The Ibrahim Index of African Governance is a comprehensive ranking of sub-Saharan African nations according to governance quality. The Ibrahim Index assesses national governance against 57 criteria that capture the quality of services provided to citizens by governments. The focus is on the results that the people of a country experience. These criteria are divided into five overarching categories which together make up the core obligations which governments have to their citizens.

The full Board of the Mo Ibrahim Foundation convened in Addis Ababa, the home of the African Union, to make the announcement this morning. Mo Ibrahim, the founder and Chairman of the Foundation, says

“Obscured by many of the headlines of the past few months, the real story coming out of Africa is that governance performance across a large majority of African countries is improving. According to this comprehensive analysis, progress is being made across the continent against a range of key governance indicators. I hope that these results will be used as a tool by Africa’s citizens to hold their governments to account, and stimulate debate about the performance of those who govern in their name”.

Mary Robinson, a member of the Mo Ibrahim Foundation Board who has previously served as the UN High Commissioner for Human Rights and President of Ireland, says:
“It is particularly fitting that during the sixtieth anniversary of the Universal Declaration of Human Rights we are seeing the most notable improvement in governance take place within the category of participation and human rights. More sub-Saharan African countries than ever are holding democratic elections, and I am hopeful that this will help form the platform for continued progress across the continent”.

Source: moibrahimfoundation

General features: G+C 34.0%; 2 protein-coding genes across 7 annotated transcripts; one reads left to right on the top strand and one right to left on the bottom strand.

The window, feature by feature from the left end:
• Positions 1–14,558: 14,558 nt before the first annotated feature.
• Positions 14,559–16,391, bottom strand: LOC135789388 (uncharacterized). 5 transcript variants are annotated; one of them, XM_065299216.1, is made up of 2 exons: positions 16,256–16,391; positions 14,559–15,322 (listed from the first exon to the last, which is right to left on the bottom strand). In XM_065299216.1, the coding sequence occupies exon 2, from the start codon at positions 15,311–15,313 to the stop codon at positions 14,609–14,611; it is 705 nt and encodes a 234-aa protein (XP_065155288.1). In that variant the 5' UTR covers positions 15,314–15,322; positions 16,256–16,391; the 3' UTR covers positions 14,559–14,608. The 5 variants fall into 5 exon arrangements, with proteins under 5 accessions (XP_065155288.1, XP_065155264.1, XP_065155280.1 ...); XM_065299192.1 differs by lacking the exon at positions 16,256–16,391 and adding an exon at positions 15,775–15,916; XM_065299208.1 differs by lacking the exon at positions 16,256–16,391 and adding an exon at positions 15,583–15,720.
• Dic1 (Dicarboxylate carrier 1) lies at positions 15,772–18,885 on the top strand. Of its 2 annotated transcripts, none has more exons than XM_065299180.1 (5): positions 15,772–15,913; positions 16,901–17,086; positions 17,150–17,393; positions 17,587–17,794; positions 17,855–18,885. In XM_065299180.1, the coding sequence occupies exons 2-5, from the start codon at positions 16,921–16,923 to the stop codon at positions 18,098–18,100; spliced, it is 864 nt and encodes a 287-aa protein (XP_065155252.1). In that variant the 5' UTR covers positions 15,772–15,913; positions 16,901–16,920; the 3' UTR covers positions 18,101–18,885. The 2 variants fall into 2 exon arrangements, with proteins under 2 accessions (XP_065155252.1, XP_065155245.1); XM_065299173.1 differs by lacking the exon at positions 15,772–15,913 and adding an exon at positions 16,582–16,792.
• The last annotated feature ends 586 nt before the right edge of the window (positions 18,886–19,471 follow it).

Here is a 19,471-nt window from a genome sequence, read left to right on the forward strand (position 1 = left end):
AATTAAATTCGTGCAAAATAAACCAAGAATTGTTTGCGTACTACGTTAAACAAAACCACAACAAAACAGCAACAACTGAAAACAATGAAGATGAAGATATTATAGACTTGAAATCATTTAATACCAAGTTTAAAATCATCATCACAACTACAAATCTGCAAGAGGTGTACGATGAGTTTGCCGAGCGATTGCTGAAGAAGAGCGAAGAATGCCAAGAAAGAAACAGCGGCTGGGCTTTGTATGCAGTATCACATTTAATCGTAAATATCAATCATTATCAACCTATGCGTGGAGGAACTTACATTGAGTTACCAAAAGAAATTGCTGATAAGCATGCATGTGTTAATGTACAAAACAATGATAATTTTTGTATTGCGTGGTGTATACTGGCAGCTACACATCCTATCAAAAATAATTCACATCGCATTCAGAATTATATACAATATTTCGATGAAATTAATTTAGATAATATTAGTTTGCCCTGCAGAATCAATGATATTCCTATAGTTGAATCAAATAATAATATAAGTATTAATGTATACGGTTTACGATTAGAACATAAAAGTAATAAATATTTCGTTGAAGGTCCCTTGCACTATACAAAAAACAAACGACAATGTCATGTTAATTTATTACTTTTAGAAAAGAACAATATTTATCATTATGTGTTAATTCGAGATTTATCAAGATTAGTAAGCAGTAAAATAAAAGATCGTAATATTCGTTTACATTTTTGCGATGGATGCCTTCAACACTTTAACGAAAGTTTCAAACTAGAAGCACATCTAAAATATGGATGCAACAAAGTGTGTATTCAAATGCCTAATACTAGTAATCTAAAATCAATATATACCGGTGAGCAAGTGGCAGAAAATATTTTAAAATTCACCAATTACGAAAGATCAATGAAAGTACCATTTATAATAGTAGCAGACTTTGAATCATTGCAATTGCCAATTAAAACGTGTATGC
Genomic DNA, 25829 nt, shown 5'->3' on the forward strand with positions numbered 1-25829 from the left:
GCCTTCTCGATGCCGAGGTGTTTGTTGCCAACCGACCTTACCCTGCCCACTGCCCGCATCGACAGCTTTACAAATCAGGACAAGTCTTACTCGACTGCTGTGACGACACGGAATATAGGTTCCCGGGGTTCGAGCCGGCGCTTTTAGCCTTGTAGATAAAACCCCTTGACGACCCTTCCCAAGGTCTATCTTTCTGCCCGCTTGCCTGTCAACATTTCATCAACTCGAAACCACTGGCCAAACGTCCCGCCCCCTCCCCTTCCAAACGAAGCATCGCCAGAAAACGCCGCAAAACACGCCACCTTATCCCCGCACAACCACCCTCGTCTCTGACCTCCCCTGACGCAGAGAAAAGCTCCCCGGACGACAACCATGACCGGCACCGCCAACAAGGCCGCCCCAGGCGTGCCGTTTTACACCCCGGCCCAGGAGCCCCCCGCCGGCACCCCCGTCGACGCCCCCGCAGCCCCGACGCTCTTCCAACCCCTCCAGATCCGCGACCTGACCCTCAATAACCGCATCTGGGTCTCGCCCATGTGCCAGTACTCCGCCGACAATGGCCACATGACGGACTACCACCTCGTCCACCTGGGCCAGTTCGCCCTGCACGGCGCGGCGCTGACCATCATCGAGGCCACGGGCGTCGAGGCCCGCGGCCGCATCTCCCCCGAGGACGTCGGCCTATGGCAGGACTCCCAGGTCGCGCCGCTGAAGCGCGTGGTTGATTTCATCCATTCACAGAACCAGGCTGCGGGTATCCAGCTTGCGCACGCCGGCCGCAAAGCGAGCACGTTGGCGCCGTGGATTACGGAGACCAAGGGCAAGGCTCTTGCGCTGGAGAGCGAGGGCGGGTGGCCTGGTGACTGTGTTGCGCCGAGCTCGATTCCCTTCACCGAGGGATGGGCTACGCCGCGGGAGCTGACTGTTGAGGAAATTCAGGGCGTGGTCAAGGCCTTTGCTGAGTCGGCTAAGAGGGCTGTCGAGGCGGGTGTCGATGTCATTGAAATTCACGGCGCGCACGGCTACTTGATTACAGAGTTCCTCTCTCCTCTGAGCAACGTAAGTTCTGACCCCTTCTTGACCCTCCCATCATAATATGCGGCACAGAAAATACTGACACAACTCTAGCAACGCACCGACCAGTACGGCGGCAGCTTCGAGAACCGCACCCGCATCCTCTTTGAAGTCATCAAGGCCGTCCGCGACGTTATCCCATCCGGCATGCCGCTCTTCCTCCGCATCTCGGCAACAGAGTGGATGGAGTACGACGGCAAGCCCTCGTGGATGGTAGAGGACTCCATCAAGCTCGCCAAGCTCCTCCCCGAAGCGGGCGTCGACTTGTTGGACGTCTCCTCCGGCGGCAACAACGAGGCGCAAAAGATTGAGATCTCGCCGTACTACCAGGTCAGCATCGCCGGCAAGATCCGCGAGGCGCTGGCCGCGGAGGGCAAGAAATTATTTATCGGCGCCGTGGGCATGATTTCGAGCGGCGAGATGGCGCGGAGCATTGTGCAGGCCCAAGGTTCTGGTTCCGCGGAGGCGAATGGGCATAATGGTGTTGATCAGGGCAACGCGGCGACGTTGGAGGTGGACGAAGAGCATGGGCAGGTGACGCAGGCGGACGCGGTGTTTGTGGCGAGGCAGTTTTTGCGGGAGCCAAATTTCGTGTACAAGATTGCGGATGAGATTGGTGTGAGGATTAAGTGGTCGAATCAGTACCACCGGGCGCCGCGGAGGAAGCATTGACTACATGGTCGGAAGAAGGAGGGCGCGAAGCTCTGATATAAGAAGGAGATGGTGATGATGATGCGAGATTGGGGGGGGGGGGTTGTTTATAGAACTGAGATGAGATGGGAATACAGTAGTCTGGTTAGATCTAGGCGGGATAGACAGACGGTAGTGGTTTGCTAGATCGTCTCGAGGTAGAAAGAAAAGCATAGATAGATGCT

Ethiopia - Two Ethiopian Banks among Africa's Top 100 Banks

September 28th, 2008

Ethiopia - Two Ethiopian Banks among Africa's Top 100 Banks

(nazret.com) - Two Ethiopian banks made it to Africa's Top 100 Banks list according to African Business magazine's annual rankings of the biggest banks in Africa in terms of capital. Commercial Bank of Ethiopia (CBE) ranks 57th and Dashen Bank is 88th largest bank in Africa. According to the magazine, Ethiopia's state owned Commercial Bank has a capital of $173 million USD as of June 2006 and an asset of $4.1 Billion. It is one of the most profitable banks in Africa with $90 million in profit. The private Dashen Bank ranks 88th in Africa with a capital $60 million as of June 2007, its asset is $665 million and annual profit of $21 million.

CBE has 205 branches across Ethiopia and has broken through the 2 million customer barrier for the first time, giving it a 63.5% share of the Ethiopian market in terms of deposits. Dashen Bank has moved up from 23rd to 10th in East African region as a result of an increase in capital from $28 million to $60 million, the magazine writes.

In regional ranking, Commercial Bank of Ethiopia ranks 4th in East Africa after Mauritius Commercial Bank, Barclays Bank of Kenya and State Bank of Mauritius. Kenya Commercial Bank is 5th in East Africa region and Dashen Bank ranks 10th in East African region.

Nigeria and South Africa are Africa's banking giants where 19 of the Top 100 banks are based in Nigeria and South Africa has 11 banks in the top 100 banks. South African banks dominate the top 5 listings with Standard Bank Group of South Africa being the largest bank in Africa with a capital of $8 Billion.

Kenya and Egypt each has 8 banks in Africa's top 100 banks list.

Top 10 Banks in Africa measured by capital

1. Standard Bank Group (South Africa)
2. FirstRand Banking Group (South Africa)
3. ABSA Group (South Africa)
4. Nedbank Group (South Africa)
5. Investec Bank Ltd (South Africa)
6. Zenith International Bank (Nigeria)